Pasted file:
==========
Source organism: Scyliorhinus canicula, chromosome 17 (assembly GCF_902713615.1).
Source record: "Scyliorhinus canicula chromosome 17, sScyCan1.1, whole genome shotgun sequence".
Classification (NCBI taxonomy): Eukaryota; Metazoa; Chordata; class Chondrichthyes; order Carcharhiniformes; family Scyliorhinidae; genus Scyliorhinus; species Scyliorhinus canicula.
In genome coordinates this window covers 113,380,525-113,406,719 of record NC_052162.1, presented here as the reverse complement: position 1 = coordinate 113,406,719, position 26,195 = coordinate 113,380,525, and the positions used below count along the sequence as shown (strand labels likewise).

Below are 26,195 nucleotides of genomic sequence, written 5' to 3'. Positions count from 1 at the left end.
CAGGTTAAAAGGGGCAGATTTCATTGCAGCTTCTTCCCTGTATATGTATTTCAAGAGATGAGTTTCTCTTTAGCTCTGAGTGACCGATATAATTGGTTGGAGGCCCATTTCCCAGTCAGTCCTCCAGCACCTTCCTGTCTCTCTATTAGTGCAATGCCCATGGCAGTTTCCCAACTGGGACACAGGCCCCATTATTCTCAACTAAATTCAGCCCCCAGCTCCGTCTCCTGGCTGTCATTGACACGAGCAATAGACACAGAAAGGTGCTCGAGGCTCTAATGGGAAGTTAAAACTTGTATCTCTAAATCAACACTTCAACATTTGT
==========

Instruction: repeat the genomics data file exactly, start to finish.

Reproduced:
Source organism: Scyliorhinus canicula, chromosome 17 (assembly GCF_902713615.1).
Source record: "Scyliorhinus canicula chromosome 17, sScyCan1.1, whole genome shotgun sequence".
Classification (NCBI taxonomy): Eukaryota; Metazoa; Chordata; class Chondrichthyes; order Carcharhiniformes; family Scyliorhinidae; genus Scyliorhinus; species Scyliorhinus canicula.
In genome coordinates this window covers 113,380,525-113,406,719 of record NC_052162.1, presented here as the reverse complement: position 1 = coordinate 113,406,719, position 26,195 = coordinate 113,380,525, and the positions used below count along the sequence as shown (strand labels likewise).

Below are 26,195 nucleotides of genomic sequence, written 5' to 3'. Positions count from 1 at the left end.
CAGGTTAAAAGGGGCAGATTTCATTGCAGCTTCTTCCCTGTATATGTATTTCAAGAGATGAGTTTCTCTTTAGCTCTGAGTGACCGATATAATTGGTTGGAGGCCCATTTCCCAGTCAGTCCTCCAGCACCTTCCTGTCTCTCTATTAGTGCAATGCCCATGGCAGTTTCCCAACTGGGACACAGGCCCCATTATTCTCAACTAAATTCAGCCCCCAGCTCCGTCTCCTGGCTGTCATTGACACGAGCAATAGACACAGAAAGGTGCTCGAGGCTCTAATGGGAAGTTAAAACTTGTATCTCTAAATCAACACTTCAACATTTGT